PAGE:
“Township Jive” and its close cousin, Mbaqanga, rose in the 1960s in South Africa’s Apartheid-segregated townships as Western instruments and musical styles like doo-wap and jazz mixed with local Zulu melodies and “brutish” 8/8 rhythms (so says Wikipedia’s entry on Township music). “Groaners” like Simon “Mahlathini” Nkabinde (nicknamed the “lion of Soweto”), and vocal groups like the Mahotella Queens (more on both below) became increasingly popular among both black and white South Africans, inspiring the white South African government to raze townships that supported it from fear they’d create a place for the mixing of races.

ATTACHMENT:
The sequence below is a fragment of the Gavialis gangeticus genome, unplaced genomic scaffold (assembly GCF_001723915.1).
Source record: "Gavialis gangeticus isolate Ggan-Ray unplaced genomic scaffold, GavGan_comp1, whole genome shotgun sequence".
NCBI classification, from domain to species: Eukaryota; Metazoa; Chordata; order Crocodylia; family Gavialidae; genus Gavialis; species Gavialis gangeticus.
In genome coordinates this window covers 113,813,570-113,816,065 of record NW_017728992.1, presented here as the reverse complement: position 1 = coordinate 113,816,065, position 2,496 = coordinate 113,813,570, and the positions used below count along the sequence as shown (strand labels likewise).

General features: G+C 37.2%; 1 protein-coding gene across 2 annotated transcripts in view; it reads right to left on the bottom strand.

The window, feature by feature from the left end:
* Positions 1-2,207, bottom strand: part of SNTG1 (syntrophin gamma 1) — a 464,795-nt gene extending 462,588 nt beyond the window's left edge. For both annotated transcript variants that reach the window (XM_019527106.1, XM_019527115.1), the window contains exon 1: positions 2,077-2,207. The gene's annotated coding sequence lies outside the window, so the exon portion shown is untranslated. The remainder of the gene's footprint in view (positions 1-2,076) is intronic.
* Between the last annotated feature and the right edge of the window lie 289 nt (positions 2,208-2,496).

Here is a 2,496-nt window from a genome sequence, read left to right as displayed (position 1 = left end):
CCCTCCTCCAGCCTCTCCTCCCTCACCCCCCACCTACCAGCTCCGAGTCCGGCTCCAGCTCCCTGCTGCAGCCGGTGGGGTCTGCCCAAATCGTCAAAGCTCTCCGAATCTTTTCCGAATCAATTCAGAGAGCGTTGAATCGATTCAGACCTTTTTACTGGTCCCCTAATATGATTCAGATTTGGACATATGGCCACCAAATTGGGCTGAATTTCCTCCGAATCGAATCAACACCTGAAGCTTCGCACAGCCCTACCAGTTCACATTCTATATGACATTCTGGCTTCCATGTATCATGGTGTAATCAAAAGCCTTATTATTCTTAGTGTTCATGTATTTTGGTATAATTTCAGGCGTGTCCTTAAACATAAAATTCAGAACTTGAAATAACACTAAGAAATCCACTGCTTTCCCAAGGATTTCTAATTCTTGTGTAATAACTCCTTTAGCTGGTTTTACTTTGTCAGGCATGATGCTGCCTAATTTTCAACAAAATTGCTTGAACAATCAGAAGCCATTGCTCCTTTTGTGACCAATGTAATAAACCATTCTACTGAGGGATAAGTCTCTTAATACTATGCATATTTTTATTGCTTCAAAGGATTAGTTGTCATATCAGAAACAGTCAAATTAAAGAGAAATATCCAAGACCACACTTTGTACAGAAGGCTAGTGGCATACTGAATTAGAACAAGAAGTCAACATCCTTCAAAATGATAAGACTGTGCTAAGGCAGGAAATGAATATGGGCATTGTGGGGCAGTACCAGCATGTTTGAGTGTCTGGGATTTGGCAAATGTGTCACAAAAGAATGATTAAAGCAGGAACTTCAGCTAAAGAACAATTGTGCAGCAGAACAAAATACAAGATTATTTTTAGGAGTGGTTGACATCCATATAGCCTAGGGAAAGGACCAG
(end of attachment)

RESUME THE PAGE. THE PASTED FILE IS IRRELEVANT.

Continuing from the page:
The Mahotella Queens have been singing mbaqanga together since the mid ’60s when they and Simon “Mahlathini” Nkabinde, a bass-singing “groaner,” captivated audiences with their blend of African melodies and driving American R&B. The Queens took time off in the late ’70s and early ’80s but returned to performing with Mahlathini after being included in Paul Simon’s 1986 Graceland tour, embodying the enduring spirit of the townships. More about Mahlathini and the Mahotella Queens | Great video of Mahotella Queens recording “Umculo Kawupheli” in 1974 | Mahlathini and the Mahotella Queens in 1991